Of the several coastal hazards affecting CDEMA Participating States, the storm surge hazard causes the most significant impact on life, the economy and the environment annually throughout the Caribbean region.
A storm surge is the unusual rise in sea level usually associated with hurricanes and tropical storms prior to and during landfall. Storm surges are caused primarily by high winds pushing on the ocean’s surface. This causes the water to pile up higher than the ordinary sea level. Tropical cyclone-induced storm tides can increase the mean water level 5 meters or more.
The main force creating the storm surge at the time the hurricane or tropical storm makes landfall is the wind driving the ocean ashore. The ocean creates frictional drag for the wind and therefore piles up against the coastline.
Storm surge is responsible for much of the damage caused by severe weather systems, especially in large, low-lying coastal settlements. According to the US National Weather Service’s National Hurricane Center, “the greatest potential for loss of life related to a hurricane is from storm surge.”
Storm impact is expected to worsen in the future due to increased cyclone activity and heightened storm surges. These surges will, in turn, create more damaging flood conditions in low-lying coastal areas.
Storm Surge - What Can You Do?
Residents living in coastal areas threatened by tropical storms and hurricanes should understand the dangers these events pose to their families and properties. When a tropical storm or hurricane threatens the area, the Meteorological Services Office forecasts expected storm surge heights and the Disaster Management Organisation will provide advice to the public. This process involves consultation with a number of government and non-government agencies and coastal users to ensure that the forecasts and advice provided to the public is based on accurate information.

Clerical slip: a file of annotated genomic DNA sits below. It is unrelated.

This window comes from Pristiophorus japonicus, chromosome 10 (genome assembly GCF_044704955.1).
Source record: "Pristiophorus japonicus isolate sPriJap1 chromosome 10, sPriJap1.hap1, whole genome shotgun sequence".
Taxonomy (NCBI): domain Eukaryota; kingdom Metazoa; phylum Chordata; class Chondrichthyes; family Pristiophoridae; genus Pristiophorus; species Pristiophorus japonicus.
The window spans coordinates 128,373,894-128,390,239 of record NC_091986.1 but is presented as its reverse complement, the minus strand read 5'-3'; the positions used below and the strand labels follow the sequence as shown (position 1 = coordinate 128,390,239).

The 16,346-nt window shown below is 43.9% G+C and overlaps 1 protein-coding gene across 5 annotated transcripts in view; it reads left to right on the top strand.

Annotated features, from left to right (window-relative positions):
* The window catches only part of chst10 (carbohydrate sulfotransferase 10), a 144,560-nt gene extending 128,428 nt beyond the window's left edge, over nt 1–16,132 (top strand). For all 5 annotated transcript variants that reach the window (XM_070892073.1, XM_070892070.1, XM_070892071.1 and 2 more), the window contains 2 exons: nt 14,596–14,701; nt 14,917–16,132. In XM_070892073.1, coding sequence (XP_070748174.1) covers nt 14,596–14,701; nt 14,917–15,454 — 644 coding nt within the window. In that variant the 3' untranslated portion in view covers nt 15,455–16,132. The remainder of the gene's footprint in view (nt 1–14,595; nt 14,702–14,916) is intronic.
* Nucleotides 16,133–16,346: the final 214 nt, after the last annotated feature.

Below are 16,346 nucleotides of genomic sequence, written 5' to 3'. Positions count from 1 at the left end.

A protocol provides formal guidance and procedures to be followed. The storm surge warning information dissemination protocol is intended to formally lay out the responsibility of specific agencies within the national disaster management systems to receive severe weather bulletins with storm surge potential from the National Oceanic and Atmospheric Administration’s National Weather Service, National Hurricane Center (NOAA NWS NHC), and then in turn analyse and process these bulletins, to appropriately alert respective regional and national agencies as well as the public about impending storm surges. The figure provides a summary illustration of the process.
For more information on storm surge and what to do, please read the Township Planning Strategies for Storm Surge Toolkit developed by CDEMA/CCCCC/CIMH (2007). The Township Planning Strategies for Storm Surge Toolkit provides criteria and guidelines for sound risk management and adaptation strategies using the approach and findings of pilot studies conducted in Portmore, Jamaica and St. Peter, Barbados, as well as, documentation on strategies for disaster risk management and for climate change adaptation in other parts of the Caribbean.
Residents should use these forecasts and heed the advice to guide any necessary evacuation decisions.
Click to listen to the Storm Surge PSA